The post script to this story is interesting.  It turned out that my friend was right to feel uneasy about the deployment.  Her husband was put in serious harms way twice, but survived each incident relatively unscathed.  The family is in the process of moving right now.  They will be living in a much smaller space for the next year and so a number of things will spend the year in storage.  They decided that they can't take their entire collection of quilts.  She decided that "Affirmation" was one of the quilts that had to travel with her.  When the movers came to box up the contents of her house, the quilt was mistakenly packed away. As much as she hates to pack, she went through an already packed and sealed box to find the quilt so that it would not get put into storage.  I'm touched by how much she loves that quilt.

Saturday, June 28, 2014

"Grateful" baby

This is Sylas.

He's nine days old.

Mommy and baby are doing well.

Did your heart melt a little?  Mine did.

Special thanks to Sylas' mom and dad for letting me post these pictures and to Jane for allowing me to be a small part of all of this.

Thursday, June 26, 2014

I Design Quilts In My Sleep...Well, Sort Of.

Even though I haven't finished a quilt meant to be a gift for my godchild for Christmas last year (and I am more than embarrassed about that), I am starting a new quilt that will be gifted to my nephew this Christmas.  Why would I do such a thing, you ask?  Well, I'm taking a trip next week, and I need something small enough to take with me.  My godchild's quilt is rather large and would require it's own carry-on bag.  My nephew's quilt will be 36x50 and will feature some embroidery.  I'll be able to take the one row that will have the embroidery and then piece it to the rest of the quilt top later.

This will be the quilt with his name on it that my sister wanted.  Each of the letters in his name will be inside of a three inch square and the negative space in the block will be filled with french knots.  I know I said I would probably not do another french knot project, but I loved the way it looked so much, I just have to do it again.

Originally, the quilt was going to be navy blue and orange.  I ordered the fabric, the ebroidery floss, and perle cotton for the hand quilting in those colors.  Then late last night, during the space between awake and asleep, I decided that I would rather use a turquoisey, sea foam green color with the navy blue.  I ordered the embroidery floss and perle cotton.  When I woke up this morning, I thought that I had dreamed it, until I saw the emailed receipt proving that I had indeed made the purchase.

Semiconscious design choices and purchases.  I think I need to move my phone further away from the bed.

Tuesday, June 24, 2014

I'm Going to Meet the Ladies of Gee's Bend!!!!!

Today was the day for members of the Modern Quilt Guild to register for the 2015 QuiltCon.  I am so excited!  Next year's QuiltCon will feature the women of Gee's Bend and their wonderful quilts.  I feel so lucky to have gotten a slot in one of the classes they will be teaching.  I also plan to be sitting on the front row during their keynote address.

More to come on this topic, but please excuse me now as I go do my happy dance.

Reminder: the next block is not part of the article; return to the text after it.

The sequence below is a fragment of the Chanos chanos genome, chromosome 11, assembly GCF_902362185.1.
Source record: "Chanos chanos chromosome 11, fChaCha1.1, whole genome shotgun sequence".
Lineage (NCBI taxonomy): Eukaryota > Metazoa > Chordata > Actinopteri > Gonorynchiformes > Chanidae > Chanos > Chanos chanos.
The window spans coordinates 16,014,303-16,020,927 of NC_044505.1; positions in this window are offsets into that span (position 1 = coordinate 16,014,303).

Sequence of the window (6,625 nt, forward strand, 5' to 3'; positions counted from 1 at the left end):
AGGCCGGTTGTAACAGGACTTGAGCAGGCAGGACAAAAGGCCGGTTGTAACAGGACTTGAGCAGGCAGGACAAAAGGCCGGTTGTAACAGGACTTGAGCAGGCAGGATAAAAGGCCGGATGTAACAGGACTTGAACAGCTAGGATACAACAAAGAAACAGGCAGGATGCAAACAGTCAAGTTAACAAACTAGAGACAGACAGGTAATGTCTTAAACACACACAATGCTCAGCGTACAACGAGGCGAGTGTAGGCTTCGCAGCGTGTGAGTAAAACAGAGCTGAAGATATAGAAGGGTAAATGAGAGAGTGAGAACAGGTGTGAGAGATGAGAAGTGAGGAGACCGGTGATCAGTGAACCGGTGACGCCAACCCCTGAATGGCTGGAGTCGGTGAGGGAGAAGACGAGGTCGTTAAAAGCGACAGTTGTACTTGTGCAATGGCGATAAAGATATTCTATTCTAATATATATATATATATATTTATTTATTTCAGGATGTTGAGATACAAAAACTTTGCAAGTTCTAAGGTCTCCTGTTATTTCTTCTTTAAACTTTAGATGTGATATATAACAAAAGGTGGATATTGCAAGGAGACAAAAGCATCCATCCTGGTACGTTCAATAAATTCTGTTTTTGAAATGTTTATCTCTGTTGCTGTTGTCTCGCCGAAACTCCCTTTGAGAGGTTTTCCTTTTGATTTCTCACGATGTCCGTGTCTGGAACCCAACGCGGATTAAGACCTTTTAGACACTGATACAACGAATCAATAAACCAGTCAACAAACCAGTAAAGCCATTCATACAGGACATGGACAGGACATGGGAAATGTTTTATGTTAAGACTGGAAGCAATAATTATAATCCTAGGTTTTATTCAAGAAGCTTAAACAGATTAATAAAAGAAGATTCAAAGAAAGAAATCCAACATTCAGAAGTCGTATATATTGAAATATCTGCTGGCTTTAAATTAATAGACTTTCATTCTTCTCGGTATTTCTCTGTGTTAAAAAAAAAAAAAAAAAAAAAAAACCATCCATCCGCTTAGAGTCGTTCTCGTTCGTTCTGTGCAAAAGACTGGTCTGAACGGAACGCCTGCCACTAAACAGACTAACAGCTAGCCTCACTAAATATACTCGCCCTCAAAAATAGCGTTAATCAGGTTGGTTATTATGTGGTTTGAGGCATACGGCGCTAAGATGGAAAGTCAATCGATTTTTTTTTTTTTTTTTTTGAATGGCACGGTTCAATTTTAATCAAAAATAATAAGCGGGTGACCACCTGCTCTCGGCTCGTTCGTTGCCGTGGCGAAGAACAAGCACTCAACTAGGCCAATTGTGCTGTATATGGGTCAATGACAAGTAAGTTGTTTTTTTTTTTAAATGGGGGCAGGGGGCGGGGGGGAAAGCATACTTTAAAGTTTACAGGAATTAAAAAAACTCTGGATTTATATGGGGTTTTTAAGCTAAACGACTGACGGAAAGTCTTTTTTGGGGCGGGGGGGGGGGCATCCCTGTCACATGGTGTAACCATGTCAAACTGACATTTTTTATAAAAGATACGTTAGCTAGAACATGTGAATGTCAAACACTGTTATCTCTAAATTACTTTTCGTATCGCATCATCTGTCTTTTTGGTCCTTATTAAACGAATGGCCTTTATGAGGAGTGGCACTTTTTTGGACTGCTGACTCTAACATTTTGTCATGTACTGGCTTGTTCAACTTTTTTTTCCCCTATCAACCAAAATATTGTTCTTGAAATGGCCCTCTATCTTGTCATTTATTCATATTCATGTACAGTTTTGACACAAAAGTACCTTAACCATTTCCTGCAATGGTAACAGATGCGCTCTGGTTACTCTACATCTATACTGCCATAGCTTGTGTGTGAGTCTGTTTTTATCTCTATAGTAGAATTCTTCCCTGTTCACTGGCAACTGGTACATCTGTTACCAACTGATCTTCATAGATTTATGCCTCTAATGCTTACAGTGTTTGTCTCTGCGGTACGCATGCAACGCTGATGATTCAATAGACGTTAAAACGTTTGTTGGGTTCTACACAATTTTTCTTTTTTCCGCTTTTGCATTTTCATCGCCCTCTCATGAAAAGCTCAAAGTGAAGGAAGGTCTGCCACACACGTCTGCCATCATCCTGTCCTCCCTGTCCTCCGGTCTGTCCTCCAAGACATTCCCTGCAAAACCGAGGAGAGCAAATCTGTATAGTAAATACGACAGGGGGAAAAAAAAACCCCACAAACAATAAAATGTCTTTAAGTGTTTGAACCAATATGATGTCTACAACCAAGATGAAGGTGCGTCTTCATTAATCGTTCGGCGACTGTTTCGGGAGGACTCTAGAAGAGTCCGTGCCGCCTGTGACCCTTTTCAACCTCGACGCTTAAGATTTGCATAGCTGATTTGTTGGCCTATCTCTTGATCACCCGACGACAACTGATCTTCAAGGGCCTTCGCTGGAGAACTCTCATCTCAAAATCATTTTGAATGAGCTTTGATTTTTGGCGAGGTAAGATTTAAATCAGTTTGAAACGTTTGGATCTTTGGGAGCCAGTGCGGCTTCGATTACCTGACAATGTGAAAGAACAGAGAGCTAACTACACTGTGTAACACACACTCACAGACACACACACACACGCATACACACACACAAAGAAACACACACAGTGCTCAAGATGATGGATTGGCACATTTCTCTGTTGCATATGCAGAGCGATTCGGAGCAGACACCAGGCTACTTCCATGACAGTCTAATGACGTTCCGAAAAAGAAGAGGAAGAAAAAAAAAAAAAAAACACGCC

Monday, June 16, 2014

The Story of "Grateful"

"Grateful" was commissioned by a friend for her nephew's new arrival.  She described her nephew and his wife as sort of a hippie couple that really likes the Grateful Dead.  She told me that they love to go to concerts and planned to take the baby with them to music festivals this summer.

I used my standard baby quilt pattern - string blocks against lots of negative space.  After talking to my friend, I knew three things for sure.  1) I would use bright colors, 2) I would use batiks for the string blocks because batiks remind me of tie died fabric, which is uber hippie, and 3) The quilt had to feature the Grateful Dead dancing bear, but I had no idea how I was going to pull it off.  I am not good at appliqué and I couldn't fathom a way to piece the bear, so embroidery was the only way to go.  But how would I fill him in?  The bear was too big to be filled with satin stitches.

And then I remembered a project from my 7th grade Home Ec class.  We made pillows with a rose on the front that was embroidered with french knots.  Yes, that would work nicely!  I would use french knots to fill in the bear. The knots would give the bear some texture that I was sure the baby would love to play with.

I had no idea how long it would take.

Twenty-five hours later and it was finished.  Next up was the quilting.  I spaced the lines half inch apart and completely underestimated how long it would take me. There are 72 lines on the quilt.  Each line took about 15 minutes.

During the time I was working on the quilting, I would think about this couple, whose picture I'd only seen once, and their baby that hadn't even been born yet.  I imagined them at concerts, swaying to the rhythm while the baby napped on the quilt.  In my mind, they were a particularly happy family and the baby was always full of smiles and giggles.  I hope that this family is as happy as I imagined them to be.

My friend makes baskets.  I don't mean she fills baskets with cool stuff for gifts.  She actually weaves baskets!  She made the baby a Moses basket so that the baby would have a unique place to chill and enjoy concerts this summer. Here is the quilt in the basket.

I grew connected to this quilt for a reason I can't really explain.  It might be because I spent so much time on it.  I almost didn't want to leave it when I delivered it.  I can't wait to hear what the family thinks of the quilt.  I hope they love it as much as I do.